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Creating a test VM to mirror the Webfusion Shared Service

In previous articles I have discussed how difficult it is for users of a shared web hosting service such as Webfusion's to develop and to debug applications on a service that they're using to provide services such as a blog or a forum to a client community over the web.  In my view, there are two main challenges to developing on such 'production' environments:

For these reasons, mature IT organisations invariably separate out development from live 'production' and use multiple environments for development teams, pre-production testing, user trials, production itself and support.  Not doing this is asking for trouble and is just bad practice, so I use VMs hosted either on my laptop or on my home Ubuntu server to do all such testing.  I find that a standard Ubuntu LAMP stack (such as on my laptop) is good enough for functional development.  However this type of LAMP stack is different in subtle but important ways from the Webfusion shared service architecture, so I have also set up a VM configuration which far more closely mirrors the Webfusion set-up. 

Just in case others would like to do this, I have used this article to explain how I did this in some detail.  Unfortunately it has grown quite large as I’ve documented this.  I apologise for its length.  To keep the article manageable, I have split it into the following sections: deciding on your requirements, choosing the VM for you and building and configuring the VM.  I will also be deferring some content to a later article.

Deciding on your requirements

I would recommend at a minimum for any developer for a web application:

Of course you might be able to buy extra environments from your service suppliers, but in my view this is a waste of money and not as effective as having a local environment over you have administrative control.  I will be discussing how to use a free VM product to configure a VM to use as a test service for the LAMP-based Webfusion shared services, but I first want to discuss a few issues.

Choosing the VM for you

The first thing that you need to decide is which virtualisation product to use.  There are two clear alternatives in my opinion:

I switched to using VBox about five years ago, and I would still recommend it overall because of its features, performance and wide platform support, so the remainder of this article assumes that you will be using VBox as your virtualisation platform.

The next step that you need to do its to understand your vendors hosting environment:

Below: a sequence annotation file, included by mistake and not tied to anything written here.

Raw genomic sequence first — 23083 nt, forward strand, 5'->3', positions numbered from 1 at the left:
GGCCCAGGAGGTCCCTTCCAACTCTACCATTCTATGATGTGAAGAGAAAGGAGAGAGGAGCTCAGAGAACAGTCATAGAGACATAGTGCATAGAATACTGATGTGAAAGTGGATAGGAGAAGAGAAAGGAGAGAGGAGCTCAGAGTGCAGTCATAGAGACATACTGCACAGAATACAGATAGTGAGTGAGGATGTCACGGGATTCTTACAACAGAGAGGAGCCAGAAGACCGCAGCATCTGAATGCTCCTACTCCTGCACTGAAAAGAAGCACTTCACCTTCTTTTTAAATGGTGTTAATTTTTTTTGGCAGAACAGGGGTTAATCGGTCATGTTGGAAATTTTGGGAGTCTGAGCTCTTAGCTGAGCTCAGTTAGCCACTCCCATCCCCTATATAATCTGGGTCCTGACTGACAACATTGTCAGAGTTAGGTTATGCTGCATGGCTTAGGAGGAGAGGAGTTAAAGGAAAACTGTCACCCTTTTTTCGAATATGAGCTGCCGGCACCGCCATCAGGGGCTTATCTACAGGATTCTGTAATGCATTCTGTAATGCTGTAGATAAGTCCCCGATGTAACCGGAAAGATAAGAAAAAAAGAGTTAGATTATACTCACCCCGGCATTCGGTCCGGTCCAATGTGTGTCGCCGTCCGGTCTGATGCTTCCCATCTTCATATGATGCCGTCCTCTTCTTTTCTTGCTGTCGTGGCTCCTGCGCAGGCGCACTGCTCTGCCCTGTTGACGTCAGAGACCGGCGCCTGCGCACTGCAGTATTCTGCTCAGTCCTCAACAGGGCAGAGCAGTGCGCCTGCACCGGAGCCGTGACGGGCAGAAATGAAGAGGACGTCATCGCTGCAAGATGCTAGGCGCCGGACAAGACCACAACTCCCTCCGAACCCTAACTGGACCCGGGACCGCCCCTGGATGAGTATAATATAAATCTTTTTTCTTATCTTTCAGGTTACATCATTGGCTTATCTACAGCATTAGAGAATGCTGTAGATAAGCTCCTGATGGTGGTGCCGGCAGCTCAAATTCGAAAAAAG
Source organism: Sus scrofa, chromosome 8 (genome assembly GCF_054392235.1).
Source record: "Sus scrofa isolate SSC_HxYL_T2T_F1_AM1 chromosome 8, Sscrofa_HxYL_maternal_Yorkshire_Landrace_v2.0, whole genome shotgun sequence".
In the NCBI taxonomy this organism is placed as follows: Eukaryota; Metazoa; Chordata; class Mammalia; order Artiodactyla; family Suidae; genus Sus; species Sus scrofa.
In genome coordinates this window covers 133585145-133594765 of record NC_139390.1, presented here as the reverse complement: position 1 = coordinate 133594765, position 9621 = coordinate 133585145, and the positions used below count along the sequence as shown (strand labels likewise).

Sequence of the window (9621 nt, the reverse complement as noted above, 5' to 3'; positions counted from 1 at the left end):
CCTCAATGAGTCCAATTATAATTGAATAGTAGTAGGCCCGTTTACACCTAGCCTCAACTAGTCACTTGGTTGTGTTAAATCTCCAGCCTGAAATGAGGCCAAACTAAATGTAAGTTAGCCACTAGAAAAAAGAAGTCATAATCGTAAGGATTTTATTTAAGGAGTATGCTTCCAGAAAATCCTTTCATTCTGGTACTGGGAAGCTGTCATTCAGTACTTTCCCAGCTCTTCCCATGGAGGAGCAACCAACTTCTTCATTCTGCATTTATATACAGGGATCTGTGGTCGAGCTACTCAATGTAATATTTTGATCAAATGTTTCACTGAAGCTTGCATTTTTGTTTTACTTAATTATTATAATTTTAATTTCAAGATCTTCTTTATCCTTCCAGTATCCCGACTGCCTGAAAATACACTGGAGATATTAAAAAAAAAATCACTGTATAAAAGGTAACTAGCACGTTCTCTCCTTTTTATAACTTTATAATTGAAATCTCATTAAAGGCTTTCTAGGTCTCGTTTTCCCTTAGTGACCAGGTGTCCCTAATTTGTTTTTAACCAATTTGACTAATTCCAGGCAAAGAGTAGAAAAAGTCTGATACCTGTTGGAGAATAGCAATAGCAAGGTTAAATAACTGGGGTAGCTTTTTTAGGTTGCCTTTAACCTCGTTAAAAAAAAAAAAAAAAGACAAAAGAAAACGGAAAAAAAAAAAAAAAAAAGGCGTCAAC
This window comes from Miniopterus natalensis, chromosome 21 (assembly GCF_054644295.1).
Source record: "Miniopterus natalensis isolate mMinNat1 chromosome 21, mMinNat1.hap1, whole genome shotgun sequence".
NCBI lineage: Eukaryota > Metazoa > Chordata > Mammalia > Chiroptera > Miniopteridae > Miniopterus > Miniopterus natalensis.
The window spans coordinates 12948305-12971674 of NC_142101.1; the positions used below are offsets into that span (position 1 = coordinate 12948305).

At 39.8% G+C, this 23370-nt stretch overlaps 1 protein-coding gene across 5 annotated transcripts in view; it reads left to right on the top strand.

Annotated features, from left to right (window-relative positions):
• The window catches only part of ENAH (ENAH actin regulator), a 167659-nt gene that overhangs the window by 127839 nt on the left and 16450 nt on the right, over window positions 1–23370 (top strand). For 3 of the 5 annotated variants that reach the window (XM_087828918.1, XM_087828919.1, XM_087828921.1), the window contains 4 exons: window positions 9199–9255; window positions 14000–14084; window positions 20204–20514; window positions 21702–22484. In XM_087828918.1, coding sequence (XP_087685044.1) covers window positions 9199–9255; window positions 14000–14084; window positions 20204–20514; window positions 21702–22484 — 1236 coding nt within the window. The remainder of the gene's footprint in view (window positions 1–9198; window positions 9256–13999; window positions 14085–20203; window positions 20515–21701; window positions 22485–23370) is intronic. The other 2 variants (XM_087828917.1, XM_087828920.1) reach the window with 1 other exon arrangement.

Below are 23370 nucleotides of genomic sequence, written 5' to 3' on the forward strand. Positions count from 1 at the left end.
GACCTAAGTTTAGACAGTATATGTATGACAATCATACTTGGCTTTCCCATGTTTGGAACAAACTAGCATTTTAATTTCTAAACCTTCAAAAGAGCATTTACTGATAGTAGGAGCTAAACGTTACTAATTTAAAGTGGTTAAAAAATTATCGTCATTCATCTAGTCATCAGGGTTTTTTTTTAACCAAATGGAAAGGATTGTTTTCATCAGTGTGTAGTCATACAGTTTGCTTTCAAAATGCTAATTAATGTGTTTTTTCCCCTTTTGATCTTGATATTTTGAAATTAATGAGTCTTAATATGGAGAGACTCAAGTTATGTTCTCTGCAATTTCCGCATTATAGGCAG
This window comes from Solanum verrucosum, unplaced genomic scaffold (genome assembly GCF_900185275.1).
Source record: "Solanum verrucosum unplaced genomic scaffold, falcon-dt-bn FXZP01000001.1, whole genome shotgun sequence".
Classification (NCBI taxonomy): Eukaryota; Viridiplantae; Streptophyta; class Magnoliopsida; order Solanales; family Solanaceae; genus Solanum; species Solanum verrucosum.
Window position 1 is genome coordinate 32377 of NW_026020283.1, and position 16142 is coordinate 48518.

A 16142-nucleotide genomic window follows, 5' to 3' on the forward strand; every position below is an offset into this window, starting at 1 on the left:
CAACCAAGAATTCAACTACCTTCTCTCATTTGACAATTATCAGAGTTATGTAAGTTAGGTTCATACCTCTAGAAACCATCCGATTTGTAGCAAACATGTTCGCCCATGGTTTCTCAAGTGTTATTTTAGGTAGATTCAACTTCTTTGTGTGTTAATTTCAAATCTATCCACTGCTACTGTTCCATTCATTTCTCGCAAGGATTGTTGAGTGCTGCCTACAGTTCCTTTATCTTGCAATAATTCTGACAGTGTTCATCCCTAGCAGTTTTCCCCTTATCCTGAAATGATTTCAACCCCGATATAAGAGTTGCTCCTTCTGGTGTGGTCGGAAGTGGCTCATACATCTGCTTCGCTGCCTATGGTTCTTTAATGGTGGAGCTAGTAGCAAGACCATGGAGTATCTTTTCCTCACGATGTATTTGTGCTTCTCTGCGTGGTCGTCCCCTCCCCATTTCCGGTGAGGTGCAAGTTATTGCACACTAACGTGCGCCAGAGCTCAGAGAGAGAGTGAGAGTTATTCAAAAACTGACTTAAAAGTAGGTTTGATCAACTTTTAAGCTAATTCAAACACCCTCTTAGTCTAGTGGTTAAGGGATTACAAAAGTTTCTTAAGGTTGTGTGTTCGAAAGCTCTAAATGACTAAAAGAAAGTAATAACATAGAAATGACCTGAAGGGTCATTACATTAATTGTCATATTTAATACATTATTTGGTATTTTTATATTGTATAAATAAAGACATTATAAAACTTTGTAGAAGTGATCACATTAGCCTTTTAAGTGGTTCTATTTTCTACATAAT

Building and Configuring the VM

See VirtualBox Downloads.  In the case of Windows and OS X this is an self-installing exe / package which you download and run.  In the case of Linux variants the Linux page tells you how to add the Virtual box repository to the sources so that you just use your standard package installer to do the initial install and track any product updates.  For this type of VM, VirtualBox is pretty much load and go.

I have used TurnKey's LAMP Appliance over VBox in this example.  You will need to tailor this script if you use another media (such as the Ubuntu-supplied 10.04-LTS CD distribution or the Ubuntu 10.04 LTS netboot mini.iso) or use VMware Player as your VM product.  The sweet-spot for this appliance is Amazon EC2, but it is still a good starting point for me to use here.  The advantages of this appliance is that it is packaged minimal Ubuntu 10.04-LTS LAMP server build (~ 210Mb download compared to 680Mb for the standard Ubuntu ISO), and has  some nice management tools preinstalled that novice sysadmins will find useful.  There are two possible approaches to using it: the first is to download the OVF version of the appliance, unzip it and use the VBox import function to convert / import into Virtualbox.  However, I find it easier just to use the ISO version and do a bare load.

Use the VirtualBox->New Menu option to create a new VM:

Now start the machine and hit enter to boot into the Linux installation.  Select "Guided – Use entire disk" as the partitioning method and hit enter.  Let the installer split the disk (into the root and swap partitions), select "Yes" and hit enter to continue.  Select "Yes" to the question "Install the GRUB boot loader to the master boot record?"  The system will now install the LAMP stack, prompt to remove the CD (which you do by hitting right-clt then selecting the Devices->CD->host drive then hitting enter; the sytem will now boot into Ubuntu.  This all takes a couple of minutes.